Second generation CHANEL face Lily-Rose Depp wore a metallic detailed piece from the Spring Summer 2016 Haute Couture collection. With an off-the- shoulder Bolero styled jacket neatly offsetting the structure of the gold and crystal-sewn paneled dress at 16 this was her 'MET Gala' debut. No doubt the first of many in years to come. Cindy Crawford shone in Balmain with a dress that hit the metallic top notes of the register looking like sleek quicksilver. Elle Fanning looked delicately beautiful in an Ivory dress by Thakoon, a designer who was one of the first I bought from and still admire. Taking the Moon and Stars celestial fashion angle Nicole Kidman wore Alexander McQueen in black and grey perhaps taking a more overarching view of creation whether by man or man-made machines. It's a beautiful piece that could be adapted to be a little more daring. 

CHANEL suit 1963-68

Karl Lagerfeld House of CHANEL AW 2015

Wedding Ensemble Karl Lagerfeld House of CHANEL AW 2014

Evening Dress Yves Saint Laurent 1969-70

Christopher Kane Spring 2014

Dress Iris van Harpen Autumn 2013

Ensemble Iris van Harpen Spring 2010

Kaikoku Floating Dress by Hussein Chalayan Autumn 2011.

The first floor of the exhibition contains a series of alcoves that lead the viewer gently through to see a series of petites mains workshops including embroidery, feather-work and artificial flowers. It gives the viewer a full appreciation of the different departments of work and the skill sets that combine to create stunning Haute Couture and Ready to Wear outfits. Throughout the exhibition traditional hand techniques are discussed hand in hand with cutting edge technologies such as 3D printing, computer modeling, bonding and laminating, laser cutting and ultrasonic welding. Welding itself brings to mind metals and it's use with, and in place of, traditional fabrics is a fascinating part of the representation of costume.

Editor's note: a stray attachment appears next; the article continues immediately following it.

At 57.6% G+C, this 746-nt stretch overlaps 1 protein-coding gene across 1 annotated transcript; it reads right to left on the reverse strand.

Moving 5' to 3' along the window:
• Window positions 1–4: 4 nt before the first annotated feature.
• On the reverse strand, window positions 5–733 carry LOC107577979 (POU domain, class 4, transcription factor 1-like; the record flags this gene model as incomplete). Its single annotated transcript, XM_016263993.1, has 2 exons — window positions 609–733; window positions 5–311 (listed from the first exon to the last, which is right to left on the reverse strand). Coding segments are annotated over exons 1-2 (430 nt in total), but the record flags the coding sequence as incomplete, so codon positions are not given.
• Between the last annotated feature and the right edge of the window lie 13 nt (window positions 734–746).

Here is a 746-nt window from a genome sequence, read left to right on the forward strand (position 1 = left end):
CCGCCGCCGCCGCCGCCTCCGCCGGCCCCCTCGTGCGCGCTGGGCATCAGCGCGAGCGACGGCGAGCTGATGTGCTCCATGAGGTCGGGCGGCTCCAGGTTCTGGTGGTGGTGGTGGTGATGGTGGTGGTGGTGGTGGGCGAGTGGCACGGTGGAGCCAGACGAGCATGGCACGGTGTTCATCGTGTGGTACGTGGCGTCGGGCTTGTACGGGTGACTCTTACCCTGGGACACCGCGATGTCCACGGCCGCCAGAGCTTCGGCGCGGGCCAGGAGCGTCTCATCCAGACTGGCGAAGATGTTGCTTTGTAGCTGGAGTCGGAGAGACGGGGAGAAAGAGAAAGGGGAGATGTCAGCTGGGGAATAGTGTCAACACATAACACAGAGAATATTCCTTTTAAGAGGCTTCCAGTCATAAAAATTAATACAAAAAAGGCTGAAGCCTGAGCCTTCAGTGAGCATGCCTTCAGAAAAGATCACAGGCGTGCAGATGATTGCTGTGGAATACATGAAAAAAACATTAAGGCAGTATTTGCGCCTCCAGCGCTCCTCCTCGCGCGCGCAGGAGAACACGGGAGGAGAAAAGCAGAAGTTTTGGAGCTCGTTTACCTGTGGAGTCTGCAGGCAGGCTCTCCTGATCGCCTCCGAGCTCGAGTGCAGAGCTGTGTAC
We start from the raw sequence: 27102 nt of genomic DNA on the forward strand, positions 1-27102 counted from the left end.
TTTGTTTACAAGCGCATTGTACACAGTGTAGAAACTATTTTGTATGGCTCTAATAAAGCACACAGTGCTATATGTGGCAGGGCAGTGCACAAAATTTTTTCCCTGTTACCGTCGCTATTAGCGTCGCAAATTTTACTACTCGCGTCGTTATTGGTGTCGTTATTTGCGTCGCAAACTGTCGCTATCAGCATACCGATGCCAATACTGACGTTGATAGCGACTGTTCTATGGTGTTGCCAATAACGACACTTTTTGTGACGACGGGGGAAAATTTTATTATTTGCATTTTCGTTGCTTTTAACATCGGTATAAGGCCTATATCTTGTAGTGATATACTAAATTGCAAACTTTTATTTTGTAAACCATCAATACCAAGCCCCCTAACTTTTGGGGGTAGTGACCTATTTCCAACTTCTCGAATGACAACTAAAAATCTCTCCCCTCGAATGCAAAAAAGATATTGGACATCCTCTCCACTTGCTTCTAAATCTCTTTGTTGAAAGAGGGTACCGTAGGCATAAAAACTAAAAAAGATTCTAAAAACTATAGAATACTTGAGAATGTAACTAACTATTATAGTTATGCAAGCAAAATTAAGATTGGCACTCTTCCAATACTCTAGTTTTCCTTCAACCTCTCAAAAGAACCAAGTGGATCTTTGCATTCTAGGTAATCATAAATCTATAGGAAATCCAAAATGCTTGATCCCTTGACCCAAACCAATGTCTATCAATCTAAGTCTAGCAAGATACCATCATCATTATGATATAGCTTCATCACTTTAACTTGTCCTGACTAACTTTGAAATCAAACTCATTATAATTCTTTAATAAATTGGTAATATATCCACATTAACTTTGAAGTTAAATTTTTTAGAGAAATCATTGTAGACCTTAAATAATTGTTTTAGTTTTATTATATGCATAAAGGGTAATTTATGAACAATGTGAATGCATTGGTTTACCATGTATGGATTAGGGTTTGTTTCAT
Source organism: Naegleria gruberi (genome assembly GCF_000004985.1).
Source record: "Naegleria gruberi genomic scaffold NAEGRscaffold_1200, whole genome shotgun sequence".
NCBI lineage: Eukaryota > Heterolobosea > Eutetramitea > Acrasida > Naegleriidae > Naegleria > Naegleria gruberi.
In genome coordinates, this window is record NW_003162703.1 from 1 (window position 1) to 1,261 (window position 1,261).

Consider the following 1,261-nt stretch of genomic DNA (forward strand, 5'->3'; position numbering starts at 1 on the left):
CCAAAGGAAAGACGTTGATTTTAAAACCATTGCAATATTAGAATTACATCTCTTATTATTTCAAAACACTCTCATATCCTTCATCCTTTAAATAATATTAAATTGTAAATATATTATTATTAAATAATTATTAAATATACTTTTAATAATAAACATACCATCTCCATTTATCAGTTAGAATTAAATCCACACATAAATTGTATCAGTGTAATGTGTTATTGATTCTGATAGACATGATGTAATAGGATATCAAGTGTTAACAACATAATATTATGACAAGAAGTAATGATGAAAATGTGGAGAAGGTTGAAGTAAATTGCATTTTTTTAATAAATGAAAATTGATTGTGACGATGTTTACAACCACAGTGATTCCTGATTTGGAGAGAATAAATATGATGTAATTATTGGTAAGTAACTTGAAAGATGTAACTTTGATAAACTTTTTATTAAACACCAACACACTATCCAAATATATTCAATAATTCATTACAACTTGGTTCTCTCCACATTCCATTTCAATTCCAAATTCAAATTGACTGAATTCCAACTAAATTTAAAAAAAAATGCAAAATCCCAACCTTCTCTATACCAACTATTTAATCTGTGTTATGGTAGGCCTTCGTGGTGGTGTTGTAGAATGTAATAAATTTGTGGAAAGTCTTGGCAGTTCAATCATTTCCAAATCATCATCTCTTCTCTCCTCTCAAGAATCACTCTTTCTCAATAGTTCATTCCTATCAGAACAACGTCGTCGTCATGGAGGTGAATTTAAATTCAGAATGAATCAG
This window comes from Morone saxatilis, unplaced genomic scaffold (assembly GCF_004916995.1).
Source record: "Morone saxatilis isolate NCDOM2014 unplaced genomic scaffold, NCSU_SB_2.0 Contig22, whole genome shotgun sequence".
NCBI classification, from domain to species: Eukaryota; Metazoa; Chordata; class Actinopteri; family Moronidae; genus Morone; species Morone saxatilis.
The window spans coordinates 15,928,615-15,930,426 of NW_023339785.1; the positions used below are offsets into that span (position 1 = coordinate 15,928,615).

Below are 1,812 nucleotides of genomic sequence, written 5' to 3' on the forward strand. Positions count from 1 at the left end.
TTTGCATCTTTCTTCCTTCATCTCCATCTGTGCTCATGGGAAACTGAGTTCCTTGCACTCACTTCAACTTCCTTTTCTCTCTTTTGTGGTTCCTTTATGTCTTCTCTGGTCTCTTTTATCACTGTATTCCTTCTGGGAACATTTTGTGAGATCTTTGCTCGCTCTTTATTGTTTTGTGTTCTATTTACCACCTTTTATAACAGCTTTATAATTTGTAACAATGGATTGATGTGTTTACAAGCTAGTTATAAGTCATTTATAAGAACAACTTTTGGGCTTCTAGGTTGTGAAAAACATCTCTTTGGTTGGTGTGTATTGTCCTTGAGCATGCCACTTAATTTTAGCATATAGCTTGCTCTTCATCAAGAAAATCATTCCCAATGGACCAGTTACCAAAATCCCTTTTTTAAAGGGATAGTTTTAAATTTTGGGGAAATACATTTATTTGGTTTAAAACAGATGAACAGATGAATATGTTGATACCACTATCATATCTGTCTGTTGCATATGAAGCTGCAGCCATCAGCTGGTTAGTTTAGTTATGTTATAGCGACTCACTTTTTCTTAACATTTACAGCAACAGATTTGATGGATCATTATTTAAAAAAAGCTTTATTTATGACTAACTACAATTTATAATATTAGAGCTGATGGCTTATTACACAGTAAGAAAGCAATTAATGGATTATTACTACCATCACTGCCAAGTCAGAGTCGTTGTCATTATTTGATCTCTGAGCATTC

The Hussein Chalayan piece above is heavily influenced by Japanese art and the play with light crystals across the surface (or perhaps they are LED lights, I'm not sure) shows the less conventional side to this exhibition. Along with the two further outfits to the right by Balenciaga and Miyake studio they offer a contrast to the beautiful but relatively conservative offerings on show from CHANEL and other Maison. Fashion, and in particular Haute Couture which is often allowed free reign to explore, is a vital way for people to express their personality and feelings and the constant expression and re-expression of ideas.   

Nicholas Ghesquire for Balenciaga Spring 2003

Flying Saucer Dress Miyake Studio Spring 1994